– 1600 Penn, the lone new comedy on NBC’s mid-season schedule, said its planning to have media figures on the show – but not real-life politicians. The series – which has already received rave reviews – is sort of Modern Family-esque. The producers behind the show said its family first – not politics.
– Look for a few changes in the second season of Smash, which kicks off February 5 with a two-hour premiere – but don’t look for an entire overhaul, despite the change in showrunners (from Theresa Rebeck to Joshua Safran). Look for more original music (as in musical numbers) and younger cast members. In addition to key cast members from last year, Jennifer Hudson joins the cast for three episodes in February.
– The latest bunch of fools participating in Donald Trump’s pony-and-trick show (Celebrity Apprentice) took the stage with Penn Jillette (of Penn & Teller fame) defending the show, calling it “the most honest show I’ve ever heard about in reality.” Jillette went on to say: “Celebrity Apprentice has more integrity and is the most straightforward show I’ve ever seen… I have never seen or heard an example of disingenuous editing or anything being done out of context.” Meanwhile, Greenblatt told the press at the tour he’s prepared to take action if Trump (who was not present) “says or does things that cross the line”, referring to Trump’s controversial tweets the night President Obama was re-elected. It remains to be seen if his nasty comments would hurt Celebrity Apprentice’s ratings going forward.
– J.J. Abrams addressed the press about whether or not Revolution would be able to its audience due to a four-month hiatus – Abrams pointed out its the same model cable uses to much success and he and producer Eric Kripke welcomed the break – it gives the production crew time to assess the show and make adjustments and give the viewer nine uninterrupted weeks of outstanding entertainment.
The following day, NBCUniversal held panels at TCA for its cable networks:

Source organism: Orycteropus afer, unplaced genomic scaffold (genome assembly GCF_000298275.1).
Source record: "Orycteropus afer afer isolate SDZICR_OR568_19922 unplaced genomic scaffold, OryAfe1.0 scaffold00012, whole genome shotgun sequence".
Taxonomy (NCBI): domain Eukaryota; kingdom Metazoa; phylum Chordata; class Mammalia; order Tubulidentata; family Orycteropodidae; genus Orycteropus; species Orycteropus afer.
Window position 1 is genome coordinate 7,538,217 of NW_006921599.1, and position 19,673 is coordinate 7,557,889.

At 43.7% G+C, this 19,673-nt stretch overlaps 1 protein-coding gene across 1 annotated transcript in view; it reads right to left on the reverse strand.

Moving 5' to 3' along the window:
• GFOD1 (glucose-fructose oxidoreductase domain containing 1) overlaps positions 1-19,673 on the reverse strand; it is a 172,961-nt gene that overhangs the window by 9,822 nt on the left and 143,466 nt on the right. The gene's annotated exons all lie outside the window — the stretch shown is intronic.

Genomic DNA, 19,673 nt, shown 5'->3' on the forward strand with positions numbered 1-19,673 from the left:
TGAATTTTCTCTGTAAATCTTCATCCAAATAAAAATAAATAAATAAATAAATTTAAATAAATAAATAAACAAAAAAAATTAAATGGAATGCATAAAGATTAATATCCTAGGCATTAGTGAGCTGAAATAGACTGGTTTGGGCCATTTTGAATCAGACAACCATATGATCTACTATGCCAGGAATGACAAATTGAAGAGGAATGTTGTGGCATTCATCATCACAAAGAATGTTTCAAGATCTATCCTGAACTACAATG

– USA Network announced at the tour it was renewing Necessary Roughness for a ten episode third season this summer. The popular football drama series has averaged 5.3 million viewers during its run last summer. USA canceled Common Law, Fairly Legal, and Political Animals.
– SyFy announced it was premiering “groundbreaking” new series Defiance on April 15. Combining a scripted series with an online gaming element (being released in April), the series is set in Defiance, Mo., a city set on top of the ruins of St. Louis (insert joke here), where different species have to get along. Despite the online game tie-in, players will not have an influence on the plot, according to exec producer Kevin Murphy and SyFy president Mark Stern.
– Oxygen picked up three new series, all of the matchmaking/marriage/revenge variety: Find Me My Man, Too Young To Marry, and Fat Girl Revenge. Oddly enough, Oxygen did not address the controversy surrounding the proposed pilot All My Babies, which was scrapped on Tuesday. The pilot features rapper Shawty Lo and the various women he fathered children with.
– Other NBCUniversal cable shows announced at the tour include Golf Channel’s In Play With Jimmy Roberts; CNBC’s Family Business Project and Big Fix for their Tuesday night lineup; and E! signed Olympian Ryan Lochte to do a reality show.